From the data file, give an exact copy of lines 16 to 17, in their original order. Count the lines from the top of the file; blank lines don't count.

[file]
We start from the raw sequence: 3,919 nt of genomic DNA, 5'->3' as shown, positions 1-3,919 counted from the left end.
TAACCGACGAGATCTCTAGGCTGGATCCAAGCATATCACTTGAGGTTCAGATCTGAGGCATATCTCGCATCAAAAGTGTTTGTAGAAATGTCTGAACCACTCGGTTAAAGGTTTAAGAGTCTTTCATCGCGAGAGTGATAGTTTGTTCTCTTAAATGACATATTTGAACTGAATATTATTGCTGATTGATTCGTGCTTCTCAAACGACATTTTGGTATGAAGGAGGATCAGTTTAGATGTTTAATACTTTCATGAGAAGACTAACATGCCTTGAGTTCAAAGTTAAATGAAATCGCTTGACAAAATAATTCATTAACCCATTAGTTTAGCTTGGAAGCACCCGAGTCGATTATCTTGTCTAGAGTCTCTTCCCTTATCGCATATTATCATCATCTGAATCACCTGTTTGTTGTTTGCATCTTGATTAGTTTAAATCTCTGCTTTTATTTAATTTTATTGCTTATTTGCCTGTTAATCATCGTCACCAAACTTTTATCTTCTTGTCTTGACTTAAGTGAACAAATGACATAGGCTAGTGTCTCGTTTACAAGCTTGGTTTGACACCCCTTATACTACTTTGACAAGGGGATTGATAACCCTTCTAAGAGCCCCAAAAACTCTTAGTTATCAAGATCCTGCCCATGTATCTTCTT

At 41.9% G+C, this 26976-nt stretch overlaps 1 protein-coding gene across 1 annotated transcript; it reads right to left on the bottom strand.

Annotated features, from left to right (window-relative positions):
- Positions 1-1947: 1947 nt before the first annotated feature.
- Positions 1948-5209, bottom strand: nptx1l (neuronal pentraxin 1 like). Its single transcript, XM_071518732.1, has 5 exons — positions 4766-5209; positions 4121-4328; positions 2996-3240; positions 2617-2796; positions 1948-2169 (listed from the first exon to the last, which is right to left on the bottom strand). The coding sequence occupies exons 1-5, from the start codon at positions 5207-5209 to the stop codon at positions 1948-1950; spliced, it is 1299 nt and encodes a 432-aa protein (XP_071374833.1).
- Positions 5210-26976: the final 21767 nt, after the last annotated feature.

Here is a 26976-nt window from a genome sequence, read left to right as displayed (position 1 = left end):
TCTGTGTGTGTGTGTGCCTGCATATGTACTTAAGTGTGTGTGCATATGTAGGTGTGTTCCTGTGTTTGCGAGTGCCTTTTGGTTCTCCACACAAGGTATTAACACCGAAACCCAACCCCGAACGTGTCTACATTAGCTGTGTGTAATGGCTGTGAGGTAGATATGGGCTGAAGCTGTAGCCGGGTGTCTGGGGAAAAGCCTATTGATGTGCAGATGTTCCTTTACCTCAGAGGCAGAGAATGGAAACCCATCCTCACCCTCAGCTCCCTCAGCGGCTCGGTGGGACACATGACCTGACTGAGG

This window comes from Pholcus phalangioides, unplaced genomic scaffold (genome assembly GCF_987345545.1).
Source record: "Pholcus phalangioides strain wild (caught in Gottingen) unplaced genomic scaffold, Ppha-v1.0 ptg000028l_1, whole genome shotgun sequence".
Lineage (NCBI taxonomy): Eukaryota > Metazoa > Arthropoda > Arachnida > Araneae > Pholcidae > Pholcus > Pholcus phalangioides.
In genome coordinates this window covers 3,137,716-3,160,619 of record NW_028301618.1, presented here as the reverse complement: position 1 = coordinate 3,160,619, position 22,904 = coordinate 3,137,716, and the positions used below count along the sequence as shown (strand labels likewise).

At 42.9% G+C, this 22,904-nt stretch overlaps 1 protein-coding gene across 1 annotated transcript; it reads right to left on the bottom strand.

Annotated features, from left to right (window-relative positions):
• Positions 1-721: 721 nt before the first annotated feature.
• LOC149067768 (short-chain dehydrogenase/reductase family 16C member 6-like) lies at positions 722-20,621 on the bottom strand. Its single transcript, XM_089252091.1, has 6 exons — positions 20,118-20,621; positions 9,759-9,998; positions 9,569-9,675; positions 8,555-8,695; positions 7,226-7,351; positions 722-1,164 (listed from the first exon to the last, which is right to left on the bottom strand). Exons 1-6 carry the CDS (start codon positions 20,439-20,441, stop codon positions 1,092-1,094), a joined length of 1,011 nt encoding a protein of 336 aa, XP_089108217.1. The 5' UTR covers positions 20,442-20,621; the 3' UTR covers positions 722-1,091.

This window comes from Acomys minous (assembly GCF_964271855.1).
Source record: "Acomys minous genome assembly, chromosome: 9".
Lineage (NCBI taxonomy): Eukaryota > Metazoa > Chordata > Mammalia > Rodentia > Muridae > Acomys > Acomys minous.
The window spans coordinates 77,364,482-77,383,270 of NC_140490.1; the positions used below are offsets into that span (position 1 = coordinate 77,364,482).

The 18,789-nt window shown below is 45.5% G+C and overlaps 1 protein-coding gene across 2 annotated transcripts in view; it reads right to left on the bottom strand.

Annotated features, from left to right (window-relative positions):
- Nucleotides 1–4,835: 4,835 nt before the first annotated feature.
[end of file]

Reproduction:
• Positions 1-721: 721 nt before the first annotated feature.
• LOC149067768 (short-chain dehydrogenase/reductase family 16C member 6-like) lies at positions 722-20,621 on the bottom strand. Its single transcript, XM_089252091.1, has 6 exons — positions 20,118-20,621; positions 9,759-9,998; positions 9,569-9,675; positions 8,555-8,695; positions 7,226-7,351; positions 722-1,164 (listed from the first exon to the last, which is right to left on the bottom strand). Exons 1-6 carry the CDS (start codon positions 20,439-20,441, stop codon positions 1,092-1,094), a joined length of 1,011 nt encoding a protein of 336 aa, XP_089108217.1. The 5' UTR covers positions 20,442-20,621; the 3' UTR covers positions 722-1,091.